FIG. 5 of the drawings illustrates a projector housing of a type suitable for use in mounting a projection system constructed in accordance with the present invention. A projector housing system 15 may be similar construction to that of a microfiche reader in which a rear projection screen 24a is provided and in which a mounting platform 52 is provided. An alternative projection system is illustrated in FIG. 6 of the drawings wherein the light source 10 is directed through a columnating lens 11 on to the transparency 12 upon which first and second polarized filters 14 and 16 are mounted as previously described. When a set of several transparencies is used (e.g. when a CSF is obtained) it is convenient to attach the polarized filters 14 and 16 to the projector as illustrated in FIG. 6 to prevent variation in the polarity of transparent zones 32 and 40 from transparency to transparency. The third polarized filter 20 is mounted for rotation about a support shaft 21 and the light emanating from the third filter 20 passes through a lens 18a onto the Maddox rod 22 and is thereafter reflected by the mirror 24 onto the screen 24a. In order to adjust the polarity of the third filter 20 a control knob diagrammatically illustrated at 54 is rotatably driven. This drives the platform on which the filter 21 is mounted about the axis of the shaft 21. A shaft upon which the knob 54 is mounted may be connected to the platform through a reduction gear mechanism (not shown) so that the platform may be rotated slowly. The angular displaceof the platform may be detected by the use of a potential meter and a position of the polarized filter 20 may be recorded by means of a recorder generally identified by the reference number 56 which receives a signal from the potential meter proportional to the angular displacement of the polarized filter about the shaft 21.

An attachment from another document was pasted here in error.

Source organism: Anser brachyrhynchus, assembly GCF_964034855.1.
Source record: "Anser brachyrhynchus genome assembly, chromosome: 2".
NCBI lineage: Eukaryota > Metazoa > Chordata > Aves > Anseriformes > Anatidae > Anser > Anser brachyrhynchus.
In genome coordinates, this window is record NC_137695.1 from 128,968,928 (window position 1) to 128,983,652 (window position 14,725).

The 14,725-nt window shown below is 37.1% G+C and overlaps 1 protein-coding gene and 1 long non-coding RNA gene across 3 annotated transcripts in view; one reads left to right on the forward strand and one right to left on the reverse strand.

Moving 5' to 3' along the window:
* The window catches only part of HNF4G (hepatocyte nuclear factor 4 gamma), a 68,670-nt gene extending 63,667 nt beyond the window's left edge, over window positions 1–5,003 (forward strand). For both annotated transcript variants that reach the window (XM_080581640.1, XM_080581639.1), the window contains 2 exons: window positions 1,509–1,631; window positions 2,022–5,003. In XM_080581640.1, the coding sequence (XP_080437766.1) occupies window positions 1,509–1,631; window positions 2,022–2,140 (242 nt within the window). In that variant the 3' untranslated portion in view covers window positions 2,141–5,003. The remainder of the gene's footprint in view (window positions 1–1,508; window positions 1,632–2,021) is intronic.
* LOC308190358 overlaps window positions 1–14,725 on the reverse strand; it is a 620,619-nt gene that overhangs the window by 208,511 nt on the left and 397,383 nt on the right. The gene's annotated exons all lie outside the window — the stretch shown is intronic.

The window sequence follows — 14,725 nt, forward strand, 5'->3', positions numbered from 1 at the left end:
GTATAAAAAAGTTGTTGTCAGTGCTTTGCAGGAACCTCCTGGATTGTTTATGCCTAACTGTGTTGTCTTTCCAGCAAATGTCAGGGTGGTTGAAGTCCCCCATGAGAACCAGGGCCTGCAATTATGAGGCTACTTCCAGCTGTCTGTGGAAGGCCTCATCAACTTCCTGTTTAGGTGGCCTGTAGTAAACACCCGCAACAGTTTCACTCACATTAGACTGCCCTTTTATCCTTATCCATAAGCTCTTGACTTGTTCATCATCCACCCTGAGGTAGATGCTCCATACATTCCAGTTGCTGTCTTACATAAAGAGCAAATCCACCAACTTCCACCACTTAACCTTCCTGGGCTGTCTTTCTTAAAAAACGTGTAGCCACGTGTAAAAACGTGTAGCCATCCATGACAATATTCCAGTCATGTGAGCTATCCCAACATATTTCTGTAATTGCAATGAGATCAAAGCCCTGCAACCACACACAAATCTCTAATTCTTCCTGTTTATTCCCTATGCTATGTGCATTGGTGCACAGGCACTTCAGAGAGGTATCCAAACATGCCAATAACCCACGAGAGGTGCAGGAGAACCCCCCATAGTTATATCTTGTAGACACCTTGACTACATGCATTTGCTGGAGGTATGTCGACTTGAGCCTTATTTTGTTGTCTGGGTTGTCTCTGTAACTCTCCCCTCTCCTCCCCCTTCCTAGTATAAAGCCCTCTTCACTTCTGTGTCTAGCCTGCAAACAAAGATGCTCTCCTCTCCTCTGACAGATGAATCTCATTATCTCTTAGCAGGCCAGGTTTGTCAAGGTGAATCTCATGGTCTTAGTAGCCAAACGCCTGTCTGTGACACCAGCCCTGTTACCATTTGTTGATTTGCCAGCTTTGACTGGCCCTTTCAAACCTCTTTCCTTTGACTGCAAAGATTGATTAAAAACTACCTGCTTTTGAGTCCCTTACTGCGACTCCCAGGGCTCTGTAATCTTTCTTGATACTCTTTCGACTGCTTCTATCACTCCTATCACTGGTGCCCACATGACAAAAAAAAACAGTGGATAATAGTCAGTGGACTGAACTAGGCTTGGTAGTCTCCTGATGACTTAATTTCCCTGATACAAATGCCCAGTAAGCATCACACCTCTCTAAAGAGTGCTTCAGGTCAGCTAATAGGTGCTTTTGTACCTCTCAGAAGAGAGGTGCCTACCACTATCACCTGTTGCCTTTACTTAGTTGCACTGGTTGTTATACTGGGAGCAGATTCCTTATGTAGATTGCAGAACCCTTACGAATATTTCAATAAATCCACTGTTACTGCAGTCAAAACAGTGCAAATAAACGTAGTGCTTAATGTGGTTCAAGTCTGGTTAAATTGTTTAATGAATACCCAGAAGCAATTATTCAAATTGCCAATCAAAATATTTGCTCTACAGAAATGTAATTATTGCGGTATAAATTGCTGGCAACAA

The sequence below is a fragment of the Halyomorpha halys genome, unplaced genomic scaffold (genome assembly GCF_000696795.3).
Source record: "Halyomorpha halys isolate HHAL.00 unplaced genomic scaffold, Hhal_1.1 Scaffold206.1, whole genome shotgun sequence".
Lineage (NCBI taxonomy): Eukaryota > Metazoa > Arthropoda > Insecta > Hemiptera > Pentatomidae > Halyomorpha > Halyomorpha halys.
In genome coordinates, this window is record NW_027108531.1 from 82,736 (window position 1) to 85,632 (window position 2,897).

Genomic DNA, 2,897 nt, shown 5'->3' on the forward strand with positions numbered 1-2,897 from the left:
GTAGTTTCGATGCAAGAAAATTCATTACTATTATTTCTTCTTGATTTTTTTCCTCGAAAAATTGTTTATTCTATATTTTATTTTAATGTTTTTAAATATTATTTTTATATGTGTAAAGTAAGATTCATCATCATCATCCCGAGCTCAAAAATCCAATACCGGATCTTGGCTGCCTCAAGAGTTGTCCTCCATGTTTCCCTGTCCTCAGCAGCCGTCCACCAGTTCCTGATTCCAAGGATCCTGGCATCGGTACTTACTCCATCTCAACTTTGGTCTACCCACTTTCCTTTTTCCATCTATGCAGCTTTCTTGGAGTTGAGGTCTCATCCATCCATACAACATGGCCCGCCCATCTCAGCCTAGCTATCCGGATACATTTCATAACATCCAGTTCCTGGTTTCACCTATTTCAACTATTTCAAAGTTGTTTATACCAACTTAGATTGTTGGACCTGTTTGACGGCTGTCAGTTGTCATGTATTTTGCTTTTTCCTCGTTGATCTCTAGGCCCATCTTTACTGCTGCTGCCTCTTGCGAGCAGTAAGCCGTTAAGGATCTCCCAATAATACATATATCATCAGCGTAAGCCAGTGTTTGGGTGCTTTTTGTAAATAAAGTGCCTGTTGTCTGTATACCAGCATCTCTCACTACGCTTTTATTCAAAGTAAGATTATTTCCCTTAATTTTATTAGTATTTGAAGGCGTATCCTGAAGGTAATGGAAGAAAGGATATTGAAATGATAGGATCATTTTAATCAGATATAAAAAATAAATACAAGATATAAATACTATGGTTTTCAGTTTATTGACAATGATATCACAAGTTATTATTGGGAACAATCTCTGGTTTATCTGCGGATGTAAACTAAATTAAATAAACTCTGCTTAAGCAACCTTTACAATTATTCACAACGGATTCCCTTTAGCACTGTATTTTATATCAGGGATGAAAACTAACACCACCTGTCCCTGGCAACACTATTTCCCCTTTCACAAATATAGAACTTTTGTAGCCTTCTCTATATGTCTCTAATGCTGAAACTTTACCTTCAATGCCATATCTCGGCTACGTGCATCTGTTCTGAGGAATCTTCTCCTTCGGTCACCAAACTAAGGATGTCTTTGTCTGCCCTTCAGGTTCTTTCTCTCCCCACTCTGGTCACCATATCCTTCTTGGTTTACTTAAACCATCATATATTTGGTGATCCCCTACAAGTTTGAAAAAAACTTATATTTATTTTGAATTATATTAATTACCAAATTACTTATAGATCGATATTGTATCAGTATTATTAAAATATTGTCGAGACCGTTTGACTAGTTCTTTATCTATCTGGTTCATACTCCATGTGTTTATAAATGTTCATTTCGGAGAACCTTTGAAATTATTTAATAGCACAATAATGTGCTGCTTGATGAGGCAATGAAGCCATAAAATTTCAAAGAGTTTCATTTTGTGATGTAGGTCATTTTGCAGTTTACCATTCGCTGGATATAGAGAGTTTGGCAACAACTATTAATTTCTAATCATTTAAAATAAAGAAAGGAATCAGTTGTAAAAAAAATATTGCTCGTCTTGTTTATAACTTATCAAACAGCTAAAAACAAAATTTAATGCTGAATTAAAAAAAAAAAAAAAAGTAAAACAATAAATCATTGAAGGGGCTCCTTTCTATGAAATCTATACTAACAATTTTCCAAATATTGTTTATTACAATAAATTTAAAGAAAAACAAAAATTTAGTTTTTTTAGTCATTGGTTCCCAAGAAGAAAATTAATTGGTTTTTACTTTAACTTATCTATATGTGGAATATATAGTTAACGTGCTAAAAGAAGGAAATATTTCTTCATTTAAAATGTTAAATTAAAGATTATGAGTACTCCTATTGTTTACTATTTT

FIG. 7 of the drawings illustrates an occluder and transparency suitable for use in an occluder type projection system. A transparency 44 has a first light transmitting zone 46 which is divided into translucent areas 55 and opaque areas 57 arranged in a vertically oriented side-by-side relationship. The other half of the transparency 44 is in the form of an area 47 which has a neutral density translucence. The overall amount of light transmitted by the neutral area 47 is equal to the overall amount of light transmitted by the light distribution zone 46. This transparency is projected as shown in FIG. 8 in the usual manner but before the light reaches the projector lens 50 an occluder is placed in front of the transparency to selectively cover either the zone containing the light distribution or the zone containing the neutral density filter or any zone therebetween. The dimensions of the occluder are equal to those of the distribution zone 46 and those of neutral density area 47 and it can be seen that in any possible position of the occluder 43 the overall light transmitted by the transparency is constant. The lens 50 of the projector directs the light coming from these two zones of transparency 44 to a Maddox rod 22. The Maddox rod smears the light and in doing so it adds these two elements to project the variable contrast created thereby on the screen 24. The contrast of the screening will depend on the ratio of the elements of the transparency. The changes in contrast are linearly related to the position of the occluder.